Provided by Baseball-Reference.com: View Original Table
Generated 6/17/2013.

Yesterday’s outing — his first on less than two days of rest — was pretty rough, which uglifies the overall pitching line a bit. Otherwise Betances has thrown an acceptable amount of strikes (58% compared to 55% last year) and gotten plenty of swings and misses (12%). He had walked only six batters before yesterday, including just two during one 12-inning stretch, which is substantially better than his career norm. Of course, we’re talking about 19.0 innings. Given his history, it’s impossible to trust that walk rate at this point.

According to Donnie Collins, Betances was sitting 93-95 mph with his fastball while topping out at 98 in his last outing over the weekend. That is a tick better that his velocity as a starter but not a huge spike. Besides, raw stuff was never the question here. Betances always threw hard and missed bats. The problem was staying around the plate, like basic strike-throwing. I’m not even talking about being pinpoint and dotting the corners, just getting around the general area of the zone was an issue.

I do wonder about the mental aspect of going from starter to reliever as well. Perhaps Betances has a hard time focusing and pacing himself as a starter — Tim Lincecum said that was the case for him a few weeks ago — and the bullpen makes life easier. He can focus on his two best pitches and adopt a simple grip it and rip it mentality without worrying about being efficient or having to turn a lineup over multiple times. I have no idea if this is the case, I’m just spit-balling here. There is a mental aspect to this that has to be considered though.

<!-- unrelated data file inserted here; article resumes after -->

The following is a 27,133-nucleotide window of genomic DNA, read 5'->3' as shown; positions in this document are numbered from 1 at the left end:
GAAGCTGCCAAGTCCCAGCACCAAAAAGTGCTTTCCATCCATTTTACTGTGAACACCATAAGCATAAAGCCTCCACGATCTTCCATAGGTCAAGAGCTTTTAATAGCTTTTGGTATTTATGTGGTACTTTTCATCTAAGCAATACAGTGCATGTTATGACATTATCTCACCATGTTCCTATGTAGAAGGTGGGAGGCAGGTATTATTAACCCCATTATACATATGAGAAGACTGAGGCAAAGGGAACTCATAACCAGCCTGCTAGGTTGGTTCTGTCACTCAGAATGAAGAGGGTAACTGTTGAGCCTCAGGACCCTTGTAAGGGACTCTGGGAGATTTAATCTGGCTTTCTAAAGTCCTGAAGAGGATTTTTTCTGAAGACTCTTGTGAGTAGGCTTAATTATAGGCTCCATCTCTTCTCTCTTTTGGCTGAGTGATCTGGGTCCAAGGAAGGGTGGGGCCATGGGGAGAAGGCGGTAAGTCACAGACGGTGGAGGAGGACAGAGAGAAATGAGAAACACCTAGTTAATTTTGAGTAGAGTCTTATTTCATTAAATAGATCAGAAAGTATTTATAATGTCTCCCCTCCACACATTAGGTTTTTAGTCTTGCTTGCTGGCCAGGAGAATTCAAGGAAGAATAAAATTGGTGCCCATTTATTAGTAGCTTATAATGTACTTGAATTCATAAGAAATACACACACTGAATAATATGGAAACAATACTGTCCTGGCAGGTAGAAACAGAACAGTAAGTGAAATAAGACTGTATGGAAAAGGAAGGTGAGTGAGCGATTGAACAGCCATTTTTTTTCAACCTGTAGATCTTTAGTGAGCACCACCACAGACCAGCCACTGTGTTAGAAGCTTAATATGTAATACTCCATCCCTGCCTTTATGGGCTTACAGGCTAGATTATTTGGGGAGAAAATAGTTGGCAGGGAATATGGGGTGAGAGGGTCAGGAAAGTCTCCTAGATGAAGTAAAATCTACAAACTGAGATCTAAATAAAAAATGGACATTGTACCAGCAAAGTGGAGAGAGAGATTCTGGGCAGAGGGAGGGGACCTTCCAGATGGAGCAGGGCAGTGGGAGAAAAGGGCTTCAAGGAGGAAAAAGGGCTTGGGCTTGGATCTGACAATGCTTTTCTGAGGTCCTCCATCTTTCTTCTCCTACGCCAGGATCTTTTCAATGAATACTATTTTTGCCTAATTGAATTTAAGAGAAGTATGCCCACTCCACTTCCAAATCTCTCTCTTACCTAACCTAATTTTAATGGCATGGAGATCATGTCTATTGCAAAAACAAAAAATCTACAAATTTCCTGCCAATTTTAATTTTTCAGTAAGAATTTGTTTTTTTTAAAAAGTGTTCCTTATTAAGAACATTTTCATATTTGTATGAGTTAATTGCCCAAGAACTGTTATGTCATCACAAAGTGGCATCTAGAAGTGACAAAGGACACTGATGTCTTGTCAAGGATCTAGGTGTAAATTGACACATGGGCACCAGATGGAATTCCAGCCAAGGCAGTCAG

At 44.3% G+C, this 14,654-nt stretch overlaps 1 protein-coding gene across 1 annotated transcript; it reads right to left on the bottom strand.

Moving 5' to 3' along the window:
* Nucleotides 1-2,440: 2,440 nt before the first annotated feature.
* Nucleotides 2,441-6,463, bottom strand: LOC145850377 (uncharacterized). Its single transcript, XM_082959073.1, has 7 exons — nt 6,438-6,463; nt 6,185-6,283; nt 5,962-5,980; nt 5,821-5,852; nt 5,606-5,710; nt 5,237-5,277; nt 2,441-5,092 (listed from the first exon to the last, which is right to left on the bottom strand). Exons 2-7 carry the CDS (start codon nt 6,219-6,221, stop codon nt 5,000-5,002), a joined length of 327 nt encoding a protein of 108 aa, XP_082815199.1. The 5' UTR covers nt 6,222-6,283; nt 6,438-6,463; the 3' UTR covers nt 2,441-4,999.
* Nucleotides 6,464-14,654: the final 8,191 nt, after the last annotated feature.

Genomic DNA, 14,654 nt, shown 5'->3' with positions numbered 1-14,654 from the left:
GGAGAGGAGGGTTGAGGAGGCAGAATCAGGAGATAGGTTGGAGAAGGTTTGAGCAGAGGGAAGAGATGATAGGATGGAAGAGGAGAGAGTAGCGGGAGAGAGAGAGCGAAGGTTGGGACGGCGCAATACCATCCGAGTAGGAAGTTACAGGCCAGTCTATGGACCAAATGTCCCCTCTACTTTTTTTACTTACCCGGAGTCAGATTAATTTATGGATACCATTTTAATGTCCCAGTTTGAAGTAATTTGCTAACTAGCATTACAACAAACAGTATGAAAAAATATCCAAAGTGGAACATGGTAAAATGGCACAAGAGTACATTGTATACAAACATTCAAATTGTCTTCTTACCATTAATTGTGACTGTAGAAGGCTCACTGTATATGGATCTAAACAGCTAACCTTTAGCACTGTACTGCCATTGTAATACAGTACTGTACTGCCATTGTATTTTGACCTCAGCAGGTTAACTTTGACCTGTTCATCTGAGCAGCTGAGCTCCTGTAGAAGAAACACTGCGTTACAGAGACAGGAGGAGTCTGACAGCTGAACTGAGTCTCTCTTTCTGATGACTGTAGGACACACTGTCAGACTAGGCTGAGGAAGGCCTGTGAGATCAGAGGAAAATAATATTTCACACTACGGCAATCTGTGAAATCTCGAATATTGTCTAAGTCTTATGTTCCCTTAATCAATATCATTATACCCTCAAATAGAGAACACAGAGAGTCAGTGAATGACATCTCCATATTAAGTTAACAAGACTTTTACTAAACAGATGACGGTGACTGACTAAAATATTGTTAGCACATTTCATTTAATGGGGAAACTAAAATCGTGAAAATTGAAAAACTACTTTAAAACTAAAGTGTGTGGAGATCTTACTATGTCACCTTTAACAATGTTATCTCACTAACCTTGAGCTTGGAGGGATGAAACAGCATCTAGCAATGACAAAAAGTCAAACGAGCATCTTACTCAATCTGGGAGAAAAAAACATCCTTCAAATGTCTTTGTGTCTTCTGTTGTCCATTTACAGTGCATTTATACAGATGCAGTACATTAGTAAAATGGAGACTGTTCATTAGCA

Relievers can survive with below-average command, especially when they can pump mid-to-high-90s heat with a swing-and-miss breaking ball. They aren’t ideal late-inning guys, but the middle innings need love too. Betances has another two and a half months to get acclimated to the bullpen and show the Yankees — and the other 29 teams, for that matter — he is worth keeping on the 40-man roster over the winter and carrying as a sixth or seventh reliever at the outset of 2014. The odds are against it working, but Betances has shown some improvement as a reliever. He’s gone from no-shot to long-shot.

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Yankees need to continue shaking up the roster
Injury Updates: Jeter, A-Rod, Teixeira, Pineda
  • Nick

    I seem to remember Dellin warming in a game and I think they sent him down the next day.

  • Crime Dog

    I have a feeling that Betances will turn into a decent reliever next season. Hopefully the 40 man crunch doesn’t leave him out of the mix in the offseason.

    • trr

      Yeah, at this point I’d be OK with that.
      Things don’t always work out the way you plan, do they?

  • Pseudoyanks

    Erik Plunk 2.0.

  • hey now